It was a challenging close to the year for Leo Varadkar’s Government after the Taoiseach was quoted seemingly defending vulture funds. But another long used stick to beat his Government with, the National Broadband Plan (NBP), has seemingly gone through setback after setback.
Few more pertinent examples exist that more clearly illustrate the rural-city divide in terms of services than the issue of high-speed broadband and the National Broadband Plan. So today we're going to take a look at some of the key developments in the story and see where we are.
The NBP was announced back in 2012 by the then Minister for Communications Pat Rabbitte. The plan was to bring broadband speeds of 30Mb/s download and 6Mb/s upload by 2020 to 840,000 homes in rural Ireland.
That figure was cut to 540,000 homes after Eir agreed to provide 300,000 of these locations with fibre broadband itself.
The plan is said to cost in the region of €1.5 - €3 billion to deliver.
Last year saw the then Minister for Communications Denis Naughten resigning after it was revealed that he had held private meetings with bidders Granahan McCourt.
This was after Eir pulled out of the bidding earlier in the year, citing complexity in the tendering process, as well as uncertainty on a range of topics, and Siro, the joint venture of ESB and Vodafone, who pulled out in 2017.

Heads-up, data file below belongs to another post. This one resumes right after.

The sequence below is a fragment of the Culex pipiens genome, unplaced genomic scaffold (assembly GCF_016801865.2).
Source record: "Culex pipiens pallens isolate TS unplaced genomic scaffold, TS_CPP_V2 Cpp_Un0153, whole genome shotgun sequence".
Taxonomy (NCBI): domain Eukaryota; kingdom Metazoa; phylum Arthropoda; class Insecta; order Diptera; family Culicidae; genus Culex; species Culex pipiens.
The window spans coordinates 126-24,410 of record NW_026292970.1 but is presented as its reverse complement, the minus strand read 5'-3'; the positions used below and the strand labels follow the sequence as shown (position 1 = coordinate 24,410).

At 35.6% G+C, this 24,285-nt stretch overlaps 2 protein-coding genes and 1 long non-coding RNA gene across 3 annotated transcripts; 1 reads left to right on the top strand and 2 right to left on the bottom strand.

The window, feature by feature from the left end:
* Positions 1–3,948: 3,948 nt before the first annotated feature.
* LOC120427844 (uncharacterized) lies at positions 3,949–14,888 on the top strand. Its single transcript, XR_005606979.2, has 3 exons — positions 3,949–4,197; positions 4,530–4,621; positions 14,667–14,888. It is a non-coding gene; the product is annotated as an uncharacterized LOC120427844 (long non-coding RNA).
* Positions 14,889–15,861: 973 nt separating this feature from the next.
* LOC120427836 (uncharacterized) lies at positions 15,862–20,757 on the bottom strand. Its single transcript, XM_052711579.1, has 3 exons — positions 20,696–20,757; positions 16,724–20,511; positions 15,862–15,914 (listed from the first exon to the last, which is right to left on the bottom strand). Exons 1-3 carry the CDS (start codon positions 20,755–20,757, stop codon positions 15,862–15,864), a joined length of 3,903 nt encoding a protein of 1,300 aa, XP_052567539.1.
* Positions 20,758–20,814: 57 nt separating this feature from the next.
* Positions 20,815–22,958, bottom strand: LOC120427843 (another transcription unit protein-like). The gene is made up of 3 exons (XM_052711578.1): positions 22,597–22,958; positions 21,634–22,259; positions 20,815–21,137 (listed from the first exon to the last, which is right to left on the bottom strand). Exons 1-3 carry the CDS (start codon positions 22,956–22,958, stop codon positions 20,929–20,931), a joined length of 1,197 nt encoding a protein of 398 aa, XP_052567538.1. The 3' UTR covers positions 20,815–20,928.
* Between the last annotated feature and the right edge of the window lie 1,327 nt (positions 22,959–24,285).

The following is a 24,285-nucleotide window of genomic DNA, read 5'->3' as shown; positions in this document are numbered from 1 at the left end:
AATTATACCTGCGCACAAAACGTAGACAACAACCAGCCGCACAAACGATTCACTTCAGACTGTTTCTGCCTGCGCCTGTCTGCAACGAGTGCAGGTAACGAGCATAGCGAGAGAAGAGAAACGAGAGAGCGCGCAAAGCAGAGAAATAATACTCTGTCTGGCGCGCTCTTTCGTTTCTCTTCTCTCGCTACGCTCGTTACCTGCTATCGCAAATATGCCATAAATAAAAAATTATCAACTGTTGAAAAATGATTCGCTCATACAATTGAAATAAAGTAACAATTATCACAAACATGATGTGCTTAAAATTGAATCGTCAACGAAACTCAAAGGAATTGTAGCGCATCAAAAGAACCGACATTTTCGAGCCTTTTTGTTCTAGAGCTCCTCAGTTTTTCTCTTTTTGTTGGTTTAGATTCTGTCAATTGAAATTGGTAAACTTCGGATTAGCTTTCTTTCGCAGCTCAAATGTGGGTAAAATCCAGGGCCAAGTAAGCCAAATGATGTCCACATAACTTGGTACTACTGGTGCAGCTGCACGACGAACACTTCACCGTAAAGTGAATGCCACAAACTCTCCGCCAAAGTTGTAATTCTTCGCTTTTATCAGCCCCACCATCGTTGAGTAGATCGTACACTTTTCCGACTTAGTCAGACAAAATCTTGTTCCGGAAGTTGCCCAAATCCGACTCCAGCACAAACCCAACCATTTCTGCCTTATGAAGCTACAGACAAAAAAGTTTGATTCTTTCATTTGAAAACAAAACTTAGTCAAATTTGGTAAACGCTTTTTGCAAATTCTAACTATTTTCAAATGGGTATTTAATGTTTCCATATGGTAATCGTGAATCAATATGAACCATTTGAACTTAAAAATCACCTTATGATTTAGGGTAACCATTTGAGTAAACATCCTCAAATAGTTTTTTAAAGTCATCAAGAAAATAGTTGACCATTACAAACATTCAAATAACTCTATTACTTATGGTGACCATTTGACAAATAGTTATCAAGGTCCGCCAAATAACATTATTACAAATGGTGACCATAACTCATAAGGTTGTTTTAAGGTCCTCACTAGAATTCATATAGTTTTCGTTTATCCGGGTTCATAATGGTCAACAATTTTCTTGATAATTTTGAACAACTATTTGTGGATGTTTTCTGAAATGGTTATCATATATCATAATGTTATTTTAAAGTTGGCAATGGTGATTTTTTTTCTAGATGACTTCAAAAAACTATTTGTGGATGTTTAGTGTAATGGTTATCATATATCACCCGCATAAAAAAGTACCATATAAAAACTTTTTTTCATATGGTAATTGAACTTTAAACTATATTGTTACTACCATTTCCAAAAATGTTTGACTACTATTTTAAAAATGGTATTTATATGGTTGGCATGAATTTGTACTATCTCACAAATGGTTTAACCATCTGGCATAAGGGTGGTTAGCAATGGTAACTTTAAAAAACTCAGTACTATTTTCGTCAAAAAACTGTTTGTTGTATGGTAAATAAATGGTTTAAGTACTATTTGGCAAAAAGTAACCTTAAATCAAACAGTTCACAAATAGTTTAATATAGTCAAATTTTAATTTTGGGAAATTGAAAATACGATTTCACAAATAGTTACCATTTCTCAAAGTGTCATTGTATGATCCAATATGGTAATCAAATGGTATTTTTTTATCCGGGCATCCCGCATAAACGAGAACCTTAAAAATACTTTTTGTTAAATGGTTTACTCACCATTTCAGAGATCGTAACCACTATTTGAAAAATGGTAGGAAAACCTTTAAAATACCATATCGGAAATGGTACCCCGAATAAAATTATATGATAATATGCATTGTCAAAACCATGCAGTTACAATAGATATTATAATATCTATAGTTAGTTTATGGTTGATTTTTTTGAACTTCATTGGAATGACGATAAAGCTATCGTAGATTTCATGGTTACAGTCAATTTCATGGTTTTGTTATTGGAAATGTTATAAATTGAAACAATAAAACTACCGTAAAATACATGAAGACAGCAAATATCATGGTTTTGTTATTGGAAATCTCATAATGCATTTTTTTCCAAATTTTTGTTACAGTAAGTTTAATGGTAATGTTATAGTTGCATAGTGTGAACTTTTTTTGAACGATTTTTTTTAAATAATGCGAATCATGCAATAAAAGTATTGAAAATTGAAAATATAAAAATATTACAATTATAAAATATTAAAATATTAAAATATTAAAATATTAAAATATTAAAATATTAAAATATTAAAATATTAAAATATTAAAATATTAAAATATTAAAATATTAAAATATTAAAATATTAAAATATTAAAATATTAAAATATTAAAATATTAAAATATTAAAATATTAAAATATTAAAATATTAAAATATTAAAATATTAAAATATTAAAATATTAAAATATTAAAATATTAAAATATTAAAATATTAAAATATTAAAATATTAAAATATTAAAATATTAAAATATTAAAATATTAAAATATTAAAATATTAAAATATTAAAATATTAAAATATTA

Though a final investigation showed that Naughten didn't unduly influence the tendering process, this left only one tender on the table, from aforementioned US firm Granahan McCourt, who have close ties to Ireland's own Denis O'Brien's Actavo.
The only bid left on the table at the moment is from Granahan McCourt. A consortium consisting of Actavo, KN Group, Kelly Group, Enet and Nokia.
Ireland is not the only country having some issues when it comes to delivering rural broadband. The UK and Germany have both had to ditch their own plans recently to upgrade rural networks.
Unfortunately there is generally a reason why private companies haven't already put this infrastructure into place; it's difficult to implement and it's not always cost effectvie for suppliers to deliver. So perhaps it's only natural that the NBP would enounter difficulties.
The Taoiseach in July said he was confident that the NBP would roll out on time, however just before Christmas he pushed back the date on the announcement to this month, leaving less than 11 months to deliver the project on time.
While the most likely case is that the tender from Granahan McCourt will be accepted, it's still worth thinking about worst case scenarios. The most obvious of which would be that the Government could reject the only remaining tender should it fail to meet the NBP requirements.
This would mean that the contingency would be to rely on 5G networks, which are currently being trialled across the country. Vodafone currently has a head start here, as it's already trialling services, with Eir and Three carrying out trials at some point in 2019.
While this would be an improvement with speeds of up to 500Mb/s, many regard it as “complementary” to rural broadband rollout rather than a replacement for fibre.
The fallout from the NBP debacle could be a mistake Leo’s cabinet comes to rue as some predict a failure to announce a coherent plan could collapse the brittle power sharing agreement between Fianna Fáil and Fine Gael.